I REMEMBER NOTICING an orange patch in my yard when I was about 12. So I dug the clay and formed it into bowls, left them to bake in the sun, then painted them. The experience of pulling the clay from the ground, feeling its coolness on my hands, is still very vivid to me. My hands and sense of touch are so important to my work—sensing the thickness of the clay, dryness, malleability, pushing it into form. I wish I could mold my fingertips into tiny points for greater detail and accuracy. I also use metal, wooden and rubber-tipped tools. Heat is an incredibly important tool for what I do. Heat transforms fragile clay into durable ceramic.

My early work explored the vessel as a sculptural object referencing the figure or as reliquary, embodying ritual and containment. My work has evolved to investigate social and environmental issues connected to our cultural desire to manipulate the landscape to communicate notions such as wealth, power, stability and leisure. I am a feminist and an environmentalist. Those ideas show up in my work, like questioning the environmental cost of lawns or subverting minimalist, typically masculine, forms through my feminine approach.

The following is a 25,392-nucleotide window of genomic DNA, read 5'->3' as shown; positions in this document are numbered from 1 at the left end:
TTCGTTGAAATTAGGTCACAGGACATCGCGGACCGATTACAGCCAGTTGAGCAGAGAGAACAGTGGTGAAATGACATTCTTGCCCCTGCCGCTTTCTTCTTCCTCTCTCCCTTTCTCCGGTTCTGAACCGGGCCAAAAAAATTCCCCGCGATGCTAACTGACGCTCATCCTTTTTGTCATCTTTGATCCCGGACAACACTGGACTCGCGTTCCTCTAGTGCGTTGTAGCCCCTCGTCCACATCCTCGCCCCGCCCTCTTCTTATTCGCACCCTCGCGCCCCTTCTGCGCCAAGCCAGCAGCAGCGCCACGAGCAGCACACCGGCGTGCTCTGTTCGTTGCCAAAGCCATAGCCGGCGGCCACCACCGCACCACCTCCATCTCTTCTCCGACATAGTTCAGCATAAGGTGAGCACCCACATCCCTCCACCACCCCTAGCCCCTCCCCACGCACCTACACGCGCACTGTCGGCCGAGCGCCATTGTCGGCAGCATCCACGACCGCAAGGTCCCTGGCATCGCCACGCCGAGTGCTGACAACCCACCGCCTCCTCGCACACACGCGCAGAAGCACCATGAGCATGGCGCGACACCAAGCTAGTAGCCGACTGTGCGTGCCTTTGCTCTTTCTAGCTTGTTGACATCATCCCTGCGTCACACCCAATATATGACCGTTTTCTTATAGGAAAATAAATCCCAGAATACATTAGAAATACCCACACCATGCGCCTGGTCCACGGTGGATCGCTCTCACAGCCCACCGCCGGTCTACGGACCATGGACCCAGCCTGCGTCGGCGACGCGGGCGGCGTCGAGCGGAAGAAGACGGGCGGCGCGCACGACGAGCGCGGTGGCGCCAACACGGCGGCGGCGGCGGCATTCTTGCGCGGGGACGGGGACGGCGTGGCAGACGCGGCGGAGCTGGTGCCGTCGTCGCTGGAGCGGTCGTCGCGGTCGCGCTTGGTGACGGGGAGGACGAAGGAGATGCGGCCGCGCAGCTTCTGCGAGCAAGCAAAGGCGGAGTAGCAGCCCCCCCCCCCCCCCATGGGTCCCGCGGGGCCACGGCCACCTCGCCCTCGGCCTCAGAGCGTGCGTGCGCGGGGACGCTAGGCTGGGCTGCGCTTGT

Inspiration strikes at random, especially when I allow my mind a bit of time to wander, and it’s generally the easy part. Most of my pieces take several months, or even a year, to complete. Time, focus and perseverance are the things I have to channel. I have made over 100,000 blades of porcelain grass at this point. It can sometimes feel meditative, and sometimes monotonous. These feelings are punctuated by small bursts of excitement when I open a kiln full of finished pieces, solve a problem, get into a show or think of a new idea.

“I am a feminist and an environmentalist. Those ideas show up in my work, like questioning the environmental cost of lawns or subverting minimalist, typically masculine, forms through my feminine approach.”


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